Goodbye, gas furnaces? Why electrification is the future of home heating
The burning of fossil fuels to heat our homes is a major source of greenhouse gas emissions in this cold country. Green builders say we need to decarbonize heating by going electric if Canada is going to meet its climate targets. (Shane Fowler/CBC)
It's a stereotype, but it's true — Canada's winters are cold. And many of us stay toasty by burning fossil fuels such as natural gas in our furnaces or the boilers that feed our radiators.
In an effort to cut down on greenhouse gas emissions and meet targets to reduce global warming, the U.K. has proposed banning fossil fuel-based heating in new homes by 2025. Cities in the states of California, Washington and Massachusetts are also trying to phase out natural gas.
If your home is hooked up to a district heating system, where a utility supplies heat directly, you may be able to tap into a variety of greener energy sources.
But if your home relies on its own individual heating system, as most do, what are the alternatives to fossil fuels and will they work in the colder parts of this country?
Here's a closer look.
How much does heating buildings contribute to CO2 emissions?
About 45 per cent of Canada's emissions come from burning fossil fuels to make energy, including heat and electricity — quite a bit more than transportation (28 per cent), the Prairie Climate Centre reports. Of that, about half is from houses, shops, schools and other private and public buildings. The other half is from industry.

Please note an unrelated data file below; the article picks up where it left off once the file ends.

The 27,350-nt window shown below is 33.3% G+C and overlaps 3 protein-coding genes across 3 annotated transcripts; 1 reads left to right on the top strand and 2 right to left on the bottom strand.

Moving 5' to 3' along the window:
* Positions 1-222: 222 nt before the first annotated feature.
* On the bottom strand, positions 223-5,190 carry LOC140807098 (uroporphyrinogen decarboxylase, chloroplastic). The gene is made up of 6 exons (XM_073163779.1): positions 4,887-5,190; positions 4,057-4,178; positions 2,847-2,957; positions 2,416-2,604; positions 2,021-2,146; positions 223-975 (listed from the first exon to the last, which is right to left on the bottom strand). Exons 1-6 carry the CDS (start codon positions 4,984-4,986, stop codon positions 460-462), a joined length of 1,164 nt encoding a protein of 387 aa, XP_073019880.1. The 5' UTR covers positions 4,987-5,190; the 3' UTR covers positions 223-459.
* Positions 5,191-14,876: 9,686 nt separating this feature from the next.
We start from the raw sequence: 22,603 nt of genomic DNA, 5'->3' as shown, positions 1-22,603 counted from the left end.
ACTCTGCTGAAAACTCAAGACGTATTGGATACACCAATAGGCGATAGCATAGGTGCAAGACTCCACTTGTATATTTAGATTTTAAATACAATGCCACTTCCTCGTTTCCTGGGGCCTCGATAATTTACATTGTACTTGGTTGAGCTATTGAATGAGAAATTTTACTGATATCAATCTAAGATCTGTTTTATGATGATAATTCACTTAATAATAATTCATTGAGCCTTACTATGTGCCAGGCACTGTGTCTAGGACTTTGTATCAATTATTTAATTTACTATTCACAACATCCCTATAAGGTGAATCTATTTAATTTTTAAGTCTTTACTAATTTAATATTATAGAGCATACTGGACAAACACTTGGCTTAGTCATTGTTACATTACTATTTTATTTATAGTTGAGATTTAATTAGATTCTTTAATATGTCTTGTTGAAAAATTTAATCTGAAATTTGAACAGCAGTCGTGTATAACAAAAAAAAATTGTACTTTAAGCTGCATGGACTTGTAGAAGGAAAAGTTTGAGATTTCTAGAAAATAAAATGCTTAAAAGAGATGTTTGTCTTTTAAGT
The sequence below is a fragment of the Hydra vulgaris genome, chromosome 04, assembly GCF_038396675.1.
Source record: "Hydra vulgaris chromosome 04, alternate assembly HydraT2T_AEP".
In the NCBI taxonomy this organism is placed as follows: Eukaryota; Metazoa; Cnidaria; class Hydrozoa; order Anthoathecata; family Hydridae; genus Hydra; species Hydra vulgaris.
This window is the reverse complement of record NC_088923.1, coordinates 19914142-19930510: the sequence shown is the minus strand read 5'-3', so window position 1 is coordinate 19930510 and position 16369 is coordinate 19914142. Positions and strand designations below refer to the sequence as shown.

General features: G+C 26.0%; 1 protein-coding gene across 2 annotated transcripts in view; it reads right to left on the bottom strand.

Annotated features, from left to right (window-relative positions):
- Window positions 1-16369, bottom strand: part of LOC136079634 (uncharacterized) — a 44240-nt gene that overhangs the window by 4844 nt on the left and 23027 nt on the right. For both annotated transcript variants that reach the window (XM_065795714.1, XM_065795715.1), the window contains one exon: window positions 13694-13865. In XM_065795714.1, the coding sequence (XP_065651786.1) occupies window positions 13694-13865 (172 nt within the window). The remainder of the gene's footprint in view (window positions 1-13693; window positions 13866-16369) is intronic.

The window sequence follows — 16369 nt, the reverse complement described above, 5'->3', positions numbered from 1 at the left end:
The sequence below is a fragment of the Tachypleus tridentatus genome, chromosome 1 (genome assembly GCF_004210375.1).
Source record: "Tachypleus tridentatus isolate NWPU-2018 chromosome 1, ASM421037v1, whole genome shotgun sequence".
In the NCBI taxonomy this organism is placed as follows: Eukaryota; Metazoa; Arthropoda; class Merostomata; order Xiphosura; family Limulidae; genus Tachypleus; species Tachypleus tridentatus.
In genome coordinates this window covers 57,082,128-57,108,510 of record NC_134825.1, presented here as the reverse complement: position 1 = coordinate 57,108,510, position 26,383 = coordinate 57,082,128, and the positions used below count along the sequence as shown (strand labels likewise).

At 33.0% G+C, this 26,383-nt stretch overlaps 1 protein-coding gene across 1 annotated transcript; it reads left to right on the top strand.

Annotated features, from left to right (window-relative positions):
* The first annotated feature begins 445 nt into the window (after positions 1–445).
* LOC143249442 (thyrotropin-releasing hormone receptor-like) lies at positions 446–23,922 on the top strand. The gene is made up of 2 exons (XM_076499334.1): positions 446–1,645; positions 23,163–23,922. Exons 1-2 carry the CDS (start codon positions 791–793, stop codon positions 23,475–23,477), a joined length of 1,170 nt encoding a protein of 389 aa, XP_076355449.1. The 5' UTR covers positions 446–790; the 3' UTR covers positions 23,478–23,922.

Nearly 70 per cent of the energy used in the residential sector comes from fossil fuels, a 2014 study estimated. Forced air furnaces and hot water or steam boilers with radiators, which most often burn fossil fuels such as natural gas, make up a majority of the primary heating systems in Canada, Statistics Canada reports.
How important is it to decarbonize heating?
"Very important," said Fin MacDonald, program manager of the Zero Carbon Building program at the Canada Green Building Council, a non-profit that advocates for and certifies green buildings. In provinces such as B.C., Ontario and Quebec whose power grids don't produce a lot of emissions, fossil fuel combustion from buildings represents the biggest source of carbon dioxide, he said.
That's certainly the case in Vancouver, where more than half the greenhouse gas emissions come from buildings, said Brady Faught, green buildings engineer with the city.
While people may be concerned about a car idling for 10 minutes, Faught says "your house is basically idling all day."